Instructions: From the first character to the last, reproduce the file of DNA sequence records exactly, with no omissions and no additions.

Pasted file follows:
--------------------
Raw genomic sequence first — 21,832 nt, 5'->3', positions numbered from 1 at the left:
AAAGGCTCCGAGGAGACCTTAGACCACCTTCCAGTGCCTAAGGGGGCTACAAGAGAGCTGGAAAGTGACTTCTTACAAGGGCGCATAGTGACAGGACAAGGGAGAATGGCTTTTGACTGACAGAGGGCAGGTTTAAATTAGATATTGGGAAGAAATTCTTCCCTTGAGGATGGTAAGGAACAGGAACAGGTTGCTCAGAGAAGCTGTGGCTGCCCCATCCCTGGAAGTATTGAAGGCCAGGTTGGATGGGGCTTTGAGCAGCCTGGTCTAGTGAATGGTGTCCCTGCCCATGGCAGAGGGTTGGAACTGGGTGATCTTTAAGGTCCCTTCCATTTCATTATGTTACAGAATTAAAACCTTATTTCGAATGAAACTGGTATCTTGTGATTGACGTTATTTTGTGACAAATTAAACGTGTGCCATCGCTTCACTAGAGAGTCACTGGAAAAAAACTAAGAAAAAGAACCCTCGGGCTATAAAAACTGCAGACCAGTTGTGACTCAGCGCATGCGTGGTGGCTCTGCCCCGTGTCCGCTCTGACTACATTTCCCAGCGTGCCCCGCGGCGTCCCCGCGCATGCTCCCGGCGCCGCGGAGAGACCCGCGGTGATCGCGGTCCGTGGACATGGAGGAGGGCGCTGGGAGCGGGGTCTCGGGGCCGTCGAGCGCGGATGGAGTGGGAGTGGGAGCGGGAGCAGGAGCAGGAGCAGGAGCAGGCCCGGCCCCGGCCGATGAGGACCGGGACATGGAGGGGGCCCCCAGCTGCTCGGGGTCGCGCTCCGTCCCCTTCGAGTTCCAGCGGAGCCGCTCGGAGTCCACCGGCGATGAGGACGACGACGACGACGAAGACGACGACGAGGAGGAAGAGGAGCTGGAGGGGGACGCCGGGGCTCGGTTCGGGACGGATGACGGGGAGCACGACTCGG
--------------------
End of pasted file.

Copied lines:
Raw genomic sequence first — 21,832 nt, 5'->3', positions numbered from 1 at the left:
AAAGGCTCCGAGGAGACCTTAGACCACCTTCCAGTGCCTAAGGGGGCTACAAGAGAGCTGGAAAGTGACTTCTTACAAGGGCGCATAGTGACAGGACAAGGGAGAATGGCTTTTGACTGACAGAGGGCAGGTTTAAATTAGATATTGGGAAGAAATTCTTCCCTTGAGGATGGTAAGGAACAGGAACAGGTTGCTCAGAGAAGCTGTGGCTGCCCCATCCCTGGAAGTATTGAAGGCCAGGTTGGATGGGGCTTTGAGCAGCCTGGTCTAGTGAATGGTGTCCCTGCCCATGGCAGAGGGTTGGAACTGGGTGATCTTTAAGGTCCCTTCCATTTCATTATGTTACAGAATTAAAACCTTATTTCGAATGAAACTGGTATCTTGTGATTGACGTTATTTTGTGACAAATTAAACGTGTGCCATCGCTTCACTAGAGAGTCACTGGAAAAAAACTAAGAAAAAGAACCCTCGGGCTATAAAAACTGCAGACCAGTTGTGACTCAGCGCATGCGTGGTGGCTCTGCCCCGTGTCCGCTCTGACTACATTTCCCAGCGTGCCCCGCGGCGTCCCCGCGCATGCTCCCGGCGCCGCGGAGAGACCCGCGGTGATCGCGGTCCGTGGACATGGAGGAGGGCGCTGGGAGCGGGGTCTCGGGGCCGTCGAGCGCGGATGGAGTGGGAGTGGGAGCGGGAGCAGGAGCAGGAGCAGGAGCAGGCCCGGCCCCGGCCGATGAGGACCGGGACATGGAGGGGGCCCCCAGCTGCTCGGGGTCGCGCTCCGTCCCCTTCGAGTTCCAGCGGAGCCGCTCGGAGTCCACCGGCGATGAGGACGACGACGACGACGAAGACGACGACGAGGAGGAAGAGGAGCTGGAGGGGGACGCCGGGGCTCGGTTCGGGACGGATGACGGGGAGCACGACTCGG